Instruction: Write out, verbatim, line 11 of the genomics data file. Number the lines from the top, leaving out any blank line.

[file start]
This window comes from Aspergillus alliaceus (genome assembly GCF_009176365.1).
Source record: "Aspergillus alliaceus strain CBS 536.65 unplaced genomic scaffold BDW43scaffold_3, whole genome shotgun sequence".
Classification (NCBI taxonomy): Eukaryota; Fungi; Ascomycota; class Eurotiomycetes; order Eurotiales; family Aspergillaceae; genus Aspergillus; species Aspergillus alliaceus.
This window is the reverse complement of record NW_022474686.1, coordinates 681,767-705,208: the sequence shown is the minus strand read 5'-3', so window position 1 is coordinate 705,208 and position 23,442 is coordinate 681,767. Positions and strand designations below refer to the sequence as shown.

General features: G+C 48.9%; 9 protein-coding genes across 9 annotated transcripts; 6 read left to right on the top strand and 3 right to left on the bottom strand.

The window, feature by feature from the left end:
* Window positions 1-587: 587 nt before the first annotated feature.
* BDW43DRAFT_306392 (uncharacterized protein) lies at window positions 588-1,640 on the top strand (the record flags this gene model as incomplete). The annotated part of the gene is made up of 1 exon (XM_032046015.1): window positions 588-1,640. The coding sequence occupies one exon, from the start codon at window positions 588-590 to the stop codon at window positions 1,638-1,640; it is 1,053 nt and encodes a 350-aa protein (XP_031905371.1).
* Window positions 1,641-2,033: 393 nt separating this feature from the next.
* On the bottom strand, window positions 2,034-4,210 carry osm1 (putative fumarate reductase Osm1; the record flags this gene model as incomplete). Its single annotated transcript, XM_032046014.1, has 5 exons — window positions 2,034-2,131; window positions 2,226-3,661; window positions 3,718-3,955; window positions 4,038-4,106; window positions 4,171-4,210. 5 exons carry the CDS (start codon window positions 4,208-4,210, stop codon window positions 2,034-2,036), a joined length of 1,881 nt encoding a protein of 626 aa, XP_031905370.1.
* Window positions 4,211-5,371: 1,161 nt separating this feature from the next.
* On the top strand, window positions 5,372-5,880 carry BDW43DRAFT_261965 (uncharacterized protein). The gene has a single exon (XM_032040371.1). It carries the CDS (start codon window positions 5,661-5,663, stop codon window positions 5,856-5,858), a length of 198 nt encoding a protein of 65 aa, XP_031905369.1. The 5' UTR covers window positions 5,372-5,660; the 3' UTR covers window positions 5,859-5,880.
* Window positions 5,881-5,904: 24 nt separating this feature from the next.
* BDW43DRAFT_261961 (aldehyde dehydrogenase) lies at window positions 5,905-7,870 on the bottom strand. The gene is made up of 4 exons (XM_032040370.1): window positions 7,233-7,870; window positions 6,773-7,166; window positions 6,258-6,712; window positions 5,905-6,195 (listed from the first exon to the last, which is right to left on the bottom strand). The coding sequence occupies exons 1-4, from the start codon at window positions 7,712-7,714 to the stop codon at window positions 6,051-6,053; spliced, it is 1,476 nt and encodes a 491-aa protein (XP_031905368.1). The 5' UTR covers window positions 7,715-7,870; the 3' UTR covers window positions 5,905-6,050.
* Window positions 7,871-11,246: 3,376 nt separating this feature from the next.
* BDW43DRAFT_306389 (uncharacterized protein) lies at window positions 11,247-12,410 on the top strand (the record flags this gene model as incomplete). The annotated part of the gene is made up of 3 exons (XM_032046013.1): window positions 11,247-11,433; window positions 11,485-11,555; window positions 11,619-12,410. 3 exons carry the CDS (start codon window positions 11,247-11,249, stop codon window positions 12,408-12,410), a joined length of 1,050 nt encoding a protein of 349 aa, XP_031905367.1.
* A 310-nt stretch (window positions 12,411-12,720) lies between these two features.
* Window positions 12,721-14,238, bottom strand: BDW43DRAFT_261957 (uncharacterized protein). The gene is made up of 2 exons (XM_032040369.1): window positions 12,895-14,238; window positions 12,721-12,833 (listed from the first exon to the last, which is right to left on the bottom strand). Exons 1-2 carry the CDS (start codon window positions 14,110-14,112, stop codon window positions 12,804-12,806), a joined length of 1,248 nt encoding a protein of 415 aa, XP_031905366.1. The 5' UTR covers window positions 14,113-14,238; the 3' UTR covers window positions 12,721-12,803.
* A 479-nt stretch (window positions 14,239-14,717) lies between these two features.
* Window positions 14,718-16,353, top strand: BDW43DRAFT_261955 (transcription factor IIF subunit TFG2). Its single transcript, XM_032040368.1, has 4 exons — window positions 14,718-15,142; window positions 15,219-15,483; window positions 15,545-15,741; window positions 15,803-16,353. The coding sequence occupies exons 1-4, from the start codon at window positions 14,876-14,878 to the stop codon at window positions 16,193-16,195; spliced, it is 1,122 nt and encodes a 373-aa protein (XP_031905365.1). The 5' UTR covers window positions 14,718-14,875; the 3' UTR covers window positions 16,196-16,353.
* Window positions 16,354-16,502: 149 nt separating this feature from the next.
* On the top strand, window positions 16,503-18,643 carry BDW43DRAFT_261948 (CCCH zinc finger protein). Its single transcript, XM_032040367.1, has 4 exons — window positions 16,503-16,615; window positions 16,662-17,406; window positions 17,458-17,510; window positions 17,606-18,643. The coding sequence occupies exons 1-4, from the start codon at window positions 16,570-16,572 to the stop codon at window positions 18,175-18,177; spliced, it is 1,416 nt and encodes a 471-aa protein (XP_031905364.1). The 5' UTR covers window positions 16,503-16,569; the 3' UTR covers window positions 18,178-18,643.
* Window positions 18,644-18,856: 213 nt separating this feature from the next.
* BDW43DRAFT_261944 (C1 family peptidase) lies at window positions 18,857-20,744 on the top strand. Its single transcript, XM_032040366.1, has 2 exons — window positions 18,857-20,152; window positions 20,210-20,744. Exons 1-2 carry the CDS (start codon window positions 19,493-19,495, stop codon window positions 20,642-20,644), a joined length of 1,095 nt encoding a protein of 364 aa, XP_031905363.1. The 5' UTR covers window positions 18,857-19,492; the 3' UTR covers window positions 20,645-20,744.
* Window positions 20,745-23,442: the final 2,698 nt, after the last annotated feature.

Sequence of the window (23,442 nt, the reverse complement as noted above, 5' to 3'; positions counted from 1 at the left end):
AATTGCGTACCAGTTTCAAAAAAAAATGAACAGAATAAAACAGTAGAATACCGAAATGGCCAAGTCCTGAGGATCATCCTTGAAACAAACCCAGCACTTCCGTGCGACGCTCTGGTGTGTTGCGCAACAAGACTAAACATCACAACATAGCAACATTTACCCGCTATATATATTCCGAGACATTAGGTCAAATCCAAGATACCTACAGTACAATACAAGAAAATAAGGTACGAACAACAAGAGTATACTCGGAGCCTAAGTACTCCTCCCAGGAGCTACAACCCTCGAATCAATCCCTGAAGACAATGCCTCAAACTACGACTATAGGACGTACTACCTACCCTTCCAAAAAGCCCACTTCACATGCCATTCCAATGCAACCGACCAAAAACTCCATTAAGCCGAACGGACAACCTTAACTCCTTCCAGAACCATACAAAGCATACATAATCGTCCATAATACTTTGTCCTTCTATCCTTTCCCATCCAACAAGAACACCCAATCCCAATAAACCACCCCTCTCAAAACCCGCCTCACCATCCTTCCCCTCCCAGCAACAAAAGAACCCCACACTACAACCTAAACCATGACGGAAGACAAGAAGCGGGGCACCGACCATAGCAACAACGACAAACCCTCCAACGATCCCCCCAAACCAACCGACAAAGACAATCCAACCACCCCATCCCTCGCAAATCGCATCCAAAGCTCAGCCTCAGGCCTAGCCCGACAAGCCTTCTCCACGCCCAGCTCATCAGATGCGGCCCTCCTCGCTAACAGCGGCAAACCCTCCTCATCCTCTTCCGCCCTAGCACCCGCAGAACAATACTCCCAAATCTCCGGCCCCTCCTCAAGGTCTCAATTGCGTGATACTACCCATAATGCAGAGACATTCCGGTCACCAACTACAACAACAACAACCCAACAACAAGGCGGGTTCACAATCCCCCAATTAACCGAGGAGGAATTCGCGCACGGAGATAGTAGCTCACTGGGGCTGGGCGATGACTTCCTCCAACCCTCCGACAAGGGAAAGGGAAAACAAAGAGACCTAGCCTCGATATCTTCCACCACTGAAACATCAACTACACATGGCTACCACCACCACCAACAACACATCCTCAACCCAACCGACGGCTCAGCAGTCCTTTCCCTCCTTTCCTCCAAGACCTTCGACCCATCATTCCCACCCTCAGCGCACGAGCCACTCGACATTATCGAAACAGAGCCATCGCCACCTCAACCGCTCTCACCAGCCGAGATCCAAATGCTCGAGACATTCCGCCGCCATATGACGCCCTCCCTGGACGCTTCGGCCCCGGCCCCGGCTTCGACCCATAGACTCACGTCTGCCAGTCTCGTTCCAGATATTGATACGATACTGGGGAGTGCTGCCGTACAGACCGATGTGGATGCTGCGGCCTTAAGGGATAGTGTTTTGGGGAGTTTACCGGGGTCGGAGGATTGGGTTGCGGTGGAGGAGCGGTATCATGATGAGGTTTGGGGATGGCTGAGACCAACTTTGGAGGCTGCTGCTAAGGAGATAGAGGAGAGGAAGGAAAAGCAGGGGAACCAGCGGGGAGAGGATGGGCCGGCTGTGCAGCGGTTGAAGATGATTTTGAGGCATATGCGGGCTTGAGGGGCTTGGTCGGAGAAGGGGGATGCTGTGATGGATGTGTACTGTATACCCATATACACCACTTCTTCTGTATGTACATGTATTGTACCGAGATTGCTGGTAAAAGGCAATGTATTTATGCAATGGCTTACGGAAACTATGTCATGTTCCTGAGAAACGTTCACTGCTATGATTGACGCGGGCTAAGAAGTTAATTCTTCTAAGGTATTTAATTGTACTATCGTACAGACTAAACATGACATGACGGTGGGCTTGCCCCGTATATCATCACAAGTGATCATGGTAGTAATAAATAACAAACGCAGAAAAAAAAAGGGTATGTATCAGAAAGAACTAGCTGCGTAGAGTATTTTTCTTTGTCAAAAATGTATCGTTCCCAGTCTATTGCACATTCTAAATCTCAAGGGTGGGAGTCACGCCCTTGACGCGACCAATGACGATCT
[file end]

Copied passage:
* Window positions 4,211-5,371: 1,161 nt separating this feature from the next.